The thing with investors’ advice – Mark MacLeod

June 1, 2020 - Mark MacLeod

The thing with investors’ advice

If there is one thing you can count on from your investors, it’s advice. I remember back in my VC days at Real Ventures, when I would spend time with entrepreneurs in our Founderfuel program they referred to it as “Mentor whiplash”. One mentor or investor would tell them to go right, the other would tell them to go left. Yet another, would tell them to just go straight. You get the picture.

I have spoken with many founders, especially newer ones, who struggle with what to do with all that advice. Particularly, if it comes in a more formal, accountable setting, like a board meeting.

Here’s the thing with all advice, no matter who it comes from: It’s all just input. The ultimate decision and accountability is yours.

Often advice is framed as suggesting to follow what worked for the person when they were in a similar position. However, that was a different time with different context and circumstances. In today’s dynamic markets what worked a few years ago may not work now.

If your investor board members are “telling” you what to do then there are a few issues. First, you’ve lost control of your board (that’s a separate topic for another time). Second, it’s a lose-lose proposition. If you follow their advice and it’s right, you won’t get full credit. They will take some or all of the credit. They will also wonder about your ability to lead since you just followed them. If you take their advice and it doesn’t work, it is 100% your fault. They might think that their advice was right, but you botched it in the execution.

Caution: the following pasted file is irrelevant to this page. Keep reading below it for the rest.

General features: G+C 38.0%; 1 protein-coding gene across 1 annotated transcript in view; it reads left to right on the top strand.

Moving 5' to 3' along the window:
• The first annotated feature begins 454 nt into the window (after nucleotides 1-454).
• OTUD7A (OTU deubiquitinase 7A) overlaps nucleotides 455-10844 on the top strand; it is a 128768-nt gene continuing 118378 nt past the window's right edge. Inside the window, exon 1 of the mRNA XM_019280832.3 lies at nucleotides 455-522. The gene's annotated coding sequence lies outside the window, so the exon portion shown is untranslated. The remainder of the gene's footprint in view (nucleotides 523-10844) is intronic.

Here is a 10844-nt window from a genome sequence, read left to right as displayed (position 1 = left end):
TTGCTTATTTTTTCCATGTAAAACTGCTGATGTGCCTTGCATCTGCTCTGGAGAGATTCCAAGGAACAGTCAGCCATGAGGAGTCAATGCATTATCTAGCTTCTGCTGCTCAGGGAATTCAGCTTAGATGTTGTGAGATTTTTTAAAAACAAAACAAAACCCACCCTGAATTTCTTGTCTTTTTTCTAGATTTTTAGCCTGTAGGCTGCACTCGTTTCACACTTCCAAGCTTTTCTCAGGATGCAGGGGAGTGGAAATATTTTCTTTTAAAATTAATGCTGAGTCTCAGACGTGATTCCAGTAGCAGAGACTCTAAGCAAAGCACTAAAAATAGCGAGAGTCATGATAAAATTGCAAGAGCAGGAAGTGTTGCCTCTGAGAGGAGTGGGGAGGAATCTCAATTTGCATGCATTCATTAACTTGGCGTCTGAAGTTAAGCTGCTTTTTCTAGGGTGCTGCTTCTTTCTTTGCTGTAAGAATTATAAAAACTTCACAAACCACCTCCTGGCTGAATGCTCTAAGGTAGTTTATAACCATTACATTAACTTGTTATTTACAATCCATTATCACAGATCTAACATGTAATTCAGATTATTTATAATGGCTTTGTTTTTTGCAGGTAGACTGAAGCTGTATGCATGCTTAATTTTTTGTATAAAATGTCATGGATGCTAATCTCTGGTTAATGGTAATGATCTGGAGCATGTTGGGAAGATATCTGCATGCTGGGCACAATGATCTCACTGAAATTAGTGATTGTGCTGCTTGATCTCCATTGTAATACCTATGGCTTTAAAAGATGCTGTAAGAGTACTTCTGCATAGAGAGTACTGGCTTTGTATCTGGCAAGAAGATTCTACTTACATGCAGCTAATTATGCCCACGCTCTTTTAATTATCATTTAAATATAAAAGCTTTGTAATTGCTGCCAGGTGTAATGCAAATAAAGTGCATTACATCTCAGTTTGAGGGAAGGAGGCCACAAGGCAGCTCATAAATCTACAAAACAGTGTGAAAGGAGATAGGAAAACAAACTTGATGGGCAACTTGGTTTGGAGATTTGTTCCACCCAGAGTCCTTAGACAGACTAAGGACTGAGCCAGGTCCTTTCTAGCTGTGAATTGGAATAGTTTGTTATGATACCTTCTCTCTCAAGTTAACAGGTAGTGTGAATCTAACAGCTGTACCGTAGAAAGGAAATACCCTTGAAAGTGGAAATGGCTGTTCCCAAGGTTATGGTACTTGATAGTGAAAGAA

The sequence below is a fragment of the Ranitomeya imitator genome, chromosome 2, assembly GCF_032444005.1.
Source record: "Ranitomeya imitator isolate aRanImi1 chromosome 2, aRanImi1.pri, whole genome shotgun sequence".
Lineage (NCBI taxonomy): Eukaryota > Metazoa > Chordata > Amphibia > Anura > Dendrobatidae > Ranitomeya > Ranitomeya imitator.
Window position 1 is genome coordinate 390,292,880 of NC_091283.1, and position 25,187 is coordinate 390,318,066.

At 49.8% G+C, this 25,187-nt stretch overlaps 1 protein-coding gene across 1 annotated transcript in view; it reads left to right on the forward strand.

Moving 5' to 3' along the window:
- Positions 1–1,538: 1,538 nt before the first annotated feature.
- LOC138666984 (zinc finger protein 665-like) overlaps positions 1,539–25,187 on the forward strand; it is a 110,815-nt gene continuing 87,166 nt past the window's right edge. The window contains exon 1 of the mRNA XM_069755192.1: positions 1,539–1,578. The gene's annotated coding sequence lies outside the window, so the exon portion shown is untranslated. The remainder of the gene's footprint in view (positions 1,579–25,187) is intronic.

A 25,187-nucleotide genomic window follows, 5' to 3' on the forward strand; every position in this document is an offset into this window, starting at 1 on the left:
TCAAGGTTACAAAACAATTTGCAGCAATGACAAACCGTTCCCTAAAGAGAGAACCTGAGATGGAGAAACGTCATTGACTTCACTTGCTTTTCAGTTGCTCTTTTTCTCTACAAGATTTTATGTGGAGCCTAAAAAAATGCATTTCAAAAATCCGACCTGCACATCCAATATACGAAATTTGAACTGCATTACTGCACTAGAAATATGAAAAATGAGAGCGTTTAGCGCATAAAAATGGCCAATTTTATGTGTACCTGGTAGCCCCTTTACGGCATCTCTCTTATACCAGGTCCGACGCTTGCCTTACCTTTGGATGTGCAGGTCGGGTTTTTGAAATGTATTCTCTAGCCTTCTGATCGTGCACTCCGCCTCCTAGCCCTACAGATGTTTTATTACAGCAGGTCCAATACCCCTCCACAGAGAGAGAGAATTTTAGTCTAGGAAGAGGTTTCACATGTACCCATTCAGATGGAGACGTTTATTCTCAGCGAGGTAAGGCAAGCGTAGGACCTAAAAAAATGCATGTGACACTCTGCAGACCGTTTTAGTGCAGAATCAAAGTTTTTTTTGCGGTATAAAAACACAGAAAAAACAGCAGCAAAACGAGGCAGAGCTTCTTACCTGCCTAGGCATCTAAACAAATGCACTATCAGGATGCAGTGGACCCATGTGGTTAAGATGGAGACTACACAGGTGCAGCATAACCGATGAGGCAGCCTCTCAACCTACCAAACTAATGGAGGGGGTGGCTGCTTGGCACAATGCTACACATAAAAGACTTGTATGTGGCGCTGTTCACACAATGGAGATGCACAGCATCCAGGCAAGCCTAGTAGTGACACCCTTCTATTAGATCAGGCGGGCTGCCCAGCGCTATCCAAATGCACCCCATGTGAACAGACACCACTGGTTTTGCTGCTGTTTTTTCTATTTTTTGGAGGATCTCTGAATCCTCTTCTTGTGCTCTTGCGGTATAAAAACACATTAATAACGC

Now this doesn’t mean that you can never accept that advice. After all, investors have seen a lot of rodeos. They pattern match across many companies and have vast experience to draw from. Just don’t blindly accept it. And never follow their advice because you feel pressure to do so since they fund you.

If it’s a major decision such as the launch of a new product, pivoting the business, etc. walk your board through your rationale. Whether you adopt their advice in whole, in part, or not at all, walk them through the decision logic and assumptions. That way they have the same framework you do and can apply that to monitoring the success of that decision in future board meetings.

Yes, take all the input you want. Just remember, it is only input. You must make the ultimate decision.

Your journey is never done

Sign up to my newsletter and join an inspired community of leaders who realize that the journey to achieving their full potential is never done.

    If you’re curious about my coaching and deal work you can learn more here.

    back to blog

    Latest Blog Feed

    The two side of a CEO: Selfish and Servant

    CEOs have an almost impossible job, facing a seemingly endless list of demands from their various stakeholders. To thrive, CEOs must be both selfish & servants. Something that has been coming up in my conversations with CEOs lately has been […]

    read more

    What message does your schedule send your team?

    Most CEOs I know are too busy. This is actually a common reason for them to seek coaching in the first place. They can no longer keep up and are losing effectiveness as CEO. I was speaking with a CEO […]

    read more

    What is your super power?

    What are you best at? What do you love to do more than anything else? What work, when you get to do it, doesn’t feel like work? I find myself asking CEOs questions like this a lot. CEOs come in […]

    read more


    Email :

    Follow me:


    Send Me A Message